Large numbers of environmental antigens, including commensal bacteria and food-derived antigens, constitutively interact with the epithelial layer of the gastrointestinal (GI) tract. Commensal bacteria peacefully cohabit with the host GI tract and exert multiple beneficial or destructive effects on their host. Intestinal epithelial cells (IECs) constitute the first physical and immunological protective wall against invasive pathogens and a cohabitation niche for commensal bacteria. As the physiological homeostasis of IECs is maintained by multiple biological processes such as apoptosis, autophagy, and the handling of endoplasmic reticulum stress, the aberrant kinetics of these biological events, which have genetic and environmental causes, leads to the development of host intestinal pathogenesis such as inflammatory bowel disease. In addition, IECs recognize and interact with commensal bacteria and give instructions to mucosal immune cells to initiate an immunological balance between active and quiescent conditions, eventually establishing intestinal homeostasis. The mucosal immune system regulates the homeostasis of gut microbiota by producing immunological molecules such as secretory immunoglobulin A, the production of which is mediated by IECs. IECs therefore play a central role in the creation and maintenance of a physiologically and immunologically stable intestinal environment.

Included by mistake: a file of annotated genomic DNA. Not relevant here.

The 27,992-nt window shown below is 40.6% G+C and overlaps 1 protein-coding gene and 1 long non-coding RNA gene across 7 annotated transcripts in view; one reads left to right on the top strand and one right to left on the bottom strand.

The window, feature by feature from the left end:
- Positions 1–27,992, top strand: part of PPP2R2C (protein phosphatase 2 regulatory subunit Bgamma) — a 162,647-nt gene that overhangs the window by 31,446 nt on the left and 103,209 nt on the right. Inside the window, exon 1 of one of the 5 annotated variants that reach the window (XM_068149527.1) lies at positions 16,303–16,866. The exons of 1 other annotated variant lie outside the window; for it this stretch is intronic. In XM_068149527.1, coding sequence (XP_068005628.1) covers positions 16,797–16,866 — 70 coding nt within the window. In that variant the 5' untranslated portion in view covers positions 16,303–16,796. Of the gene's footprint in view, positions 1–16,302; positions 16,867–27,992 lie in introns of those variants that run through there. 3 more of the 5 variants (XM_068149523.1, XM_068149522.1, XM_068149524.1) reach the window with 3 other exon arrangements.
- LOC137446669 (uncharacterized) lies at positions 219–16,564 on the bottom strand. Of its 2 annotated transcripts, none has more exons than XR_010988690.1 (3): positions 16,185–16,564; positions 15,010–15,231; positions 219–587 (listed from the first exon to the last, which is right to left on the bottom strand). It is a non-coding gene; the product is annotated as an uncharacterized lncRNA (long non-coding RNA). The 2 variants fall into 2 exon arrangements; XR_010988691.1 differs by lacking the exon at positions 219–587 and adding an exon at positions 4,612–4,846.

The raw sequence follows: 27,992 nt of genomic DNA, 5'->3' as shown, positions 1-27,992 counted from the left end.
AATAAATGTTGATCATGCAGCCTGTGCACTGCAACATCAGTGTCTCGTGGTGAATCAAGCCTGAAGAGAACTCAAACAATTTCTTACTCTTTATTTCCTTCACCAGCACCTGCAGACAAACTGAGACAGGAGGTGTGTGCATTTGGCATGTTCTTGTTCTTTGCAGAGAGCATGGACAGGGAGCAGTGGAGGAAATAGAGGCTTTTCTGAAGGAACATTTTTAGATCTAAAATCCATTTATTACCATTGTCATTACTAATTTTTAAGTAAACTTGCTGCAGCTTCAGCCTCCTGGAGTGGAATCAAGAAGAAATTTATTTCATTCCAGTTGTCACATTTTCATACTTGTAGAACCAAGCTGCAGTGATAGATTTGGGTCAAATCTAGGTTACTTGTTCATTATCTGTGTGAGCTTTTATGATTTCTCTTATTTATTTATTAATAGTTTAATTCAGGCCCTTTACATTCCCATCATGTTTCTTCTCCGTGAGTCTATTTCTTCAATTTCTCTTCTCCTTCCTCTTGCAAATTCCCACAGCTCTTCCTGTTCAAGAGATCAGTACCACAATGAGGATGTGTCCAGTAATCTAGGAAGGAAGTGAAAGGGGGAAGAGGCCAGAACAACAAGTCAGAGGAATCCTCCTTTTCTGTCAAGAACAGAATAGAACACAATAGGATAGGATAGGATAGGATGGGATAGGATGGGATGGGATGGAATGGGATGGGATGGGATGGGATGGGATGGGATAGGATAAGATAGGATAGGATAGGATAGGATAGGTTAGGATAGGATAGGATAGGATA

© 2011 John Wiley & Sons A/S.